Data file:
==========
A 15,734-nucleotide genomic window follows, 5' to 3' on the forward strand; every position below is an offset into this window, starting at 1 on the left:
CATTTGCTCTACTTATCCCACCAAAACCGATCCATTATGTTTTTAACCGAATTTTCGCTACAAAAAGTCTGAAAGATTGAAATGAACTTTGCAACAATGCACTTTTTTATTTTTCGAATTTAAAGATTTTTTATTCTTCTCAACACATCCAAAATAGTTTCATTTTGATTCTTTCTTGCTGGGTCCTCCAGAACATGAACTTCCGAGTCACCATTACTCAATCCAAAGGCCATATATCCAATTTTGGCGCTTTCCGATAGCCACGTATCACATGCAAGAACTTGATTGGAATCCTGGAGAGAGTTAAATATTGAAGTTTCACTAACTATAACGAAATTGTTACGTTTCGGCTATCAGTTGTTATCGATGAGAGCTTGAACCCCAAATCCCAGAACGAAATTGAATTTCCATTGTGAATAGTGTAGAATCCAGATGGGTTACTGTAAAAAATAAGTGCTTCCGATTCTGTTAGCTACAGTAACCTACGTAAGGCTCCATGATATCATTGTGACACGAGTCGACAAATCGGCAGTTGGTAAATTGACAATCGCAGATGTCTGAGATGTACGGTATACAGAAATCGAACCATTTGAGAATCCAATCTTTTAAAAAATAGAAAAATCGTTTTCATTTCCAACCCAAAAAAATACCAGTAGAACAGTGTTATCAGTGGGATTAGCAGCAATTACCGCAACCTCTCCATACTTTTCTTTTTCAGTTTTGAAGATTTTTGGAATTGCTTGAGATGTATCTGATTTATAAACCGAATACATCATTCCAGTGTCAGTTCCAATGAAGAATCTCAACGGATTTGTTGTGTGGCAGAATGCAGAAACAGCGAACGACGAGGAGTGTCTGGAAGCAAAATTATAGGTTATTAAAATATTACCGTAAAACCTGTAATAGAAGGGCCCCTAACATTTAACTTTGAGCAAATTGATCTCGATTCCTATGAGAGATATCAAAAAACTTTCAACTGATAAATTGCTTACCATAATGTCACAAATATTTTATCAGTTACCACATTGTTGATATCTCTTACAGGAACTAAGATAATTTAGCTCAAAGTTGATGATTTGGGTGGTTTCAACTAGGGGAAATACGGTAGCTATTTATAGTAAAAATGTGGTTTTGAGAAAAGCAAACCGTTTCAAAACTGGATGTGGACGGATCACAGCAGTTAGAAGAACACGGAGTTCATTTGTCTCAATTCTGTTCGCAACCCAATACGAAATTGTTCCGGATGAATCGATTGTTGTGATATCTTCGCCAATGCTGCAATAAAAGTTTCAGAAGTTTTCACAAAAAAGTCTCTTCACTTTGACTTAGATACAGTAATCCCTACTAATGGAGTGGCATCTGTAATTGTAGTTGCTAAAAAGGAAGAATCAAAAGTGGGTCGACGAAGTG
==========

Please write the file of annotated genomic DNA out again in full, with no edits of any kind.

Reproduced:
A 15,734-nucleotide genomic window follows, 5' to 3' on the forward strand; every position below is an offset into this window, starting at 1 on the left:
CATTTGCTCTACTTATCCCACCAAAACCGATCCATTATGTTTTTAACCGAATTTTCGCTACAAAAAGTCTGAAAGATTGAAATGAACTTTGCAACAATGCACTTTTTTATTTTTCGAATTTAAAGATTTTTTATTCTTCTCAACACATCCAAAATAGTTTCATTTTGATTCTTTCTTGCTGGGTCCTCCAGAACATGAACTTCCGAGTCACCATTACTCAATCCAAAGGCCATATATCCAATTTTGGCGCTTTCCGATAGCCACGTATCACATGCAAGAACTTGATTGGAATCCTGGAGAGAGTTAAATATTGAAGTTTCACTAACTATAACGAAATTGTTACGTTTCGGCTATCAGTTGTTATCGATGAGAGCTTGAACCCCAAATCCCAGAACGAAATTGAATTTCCATTGTGAATAGTGTAGAATCCAGATGGGTTACTGTAAAAAATAAGTGCTTCCGATTCTGTTAGCTACAGTAACCTACGTAAGGCTCCATGATATCATTGTGACACGAGTCGACAAATCGGCAGTTGGTAAATTGACAATCGCAGATGTCTGAGATGTACGGTATACAGAAATCGAACCATTTGAGAATCCAATCTTTTAAAAAATAGAAAAATCGTTTTCATTTCCAACCCAAAAAAATACCAGTAGAACAGTGTTATCAGTGGGATTAGCAGCAATTACCGCAACCTCTCCATACTTTTCTTTTTCAGTTTTGAAGATTTTTGGAATTGCTTGAGATGTATCTGATTTATAAACCGAATACATCATTCCAGTGTCAGTTCCAATGAAGAATCTCAACGGATTTGTTGTGTGGCAGAATGCAGAAACAGCGAACGACGAGGAGTGTCTGGAAGCAAAATTATAGGTTATTAAAATATTACCGTAAAACCTGTAATAGAAGGGCCCCTAACATTTAACTTTGAGCAAATTGATCTCGATTCCTATGAGAGATATCAAAAAACTTTCAACTGATAAATTGCTTACCATAATGTCACAAATATTTTATCAGTTACCACATTGTTGATATCTCTTACAGGAACTAAGATAATTTAGCTCAAAGTTGATGATTTGGGTGGTTTCAACTAGGGGAAATACGGTAGCTATTTATAGTAAAAATGTGGTTTTGAGAAAAGCAAACCGTTTCAAAACTGGATGTGGACGGATCACAGCAGTTAGAAGAACACGGAGTTCATTTGTCTCAATTCTGTTCGCAACCCAATACGAAATTGTTCCGGATGAATCGATTGTTGTGATATCTTCGCCAATGCTGCAATAAAAGTTTCAGAAGTTTTCACAAAAAAGTCTCTTCACTTTGACTTAGATACAGTAATCCCTACTAATGGAGTGGCATCTGTAATTGTAGTTGCTAAAAAGGAAGAATCAAAAGTGGGTCGACGAAGTG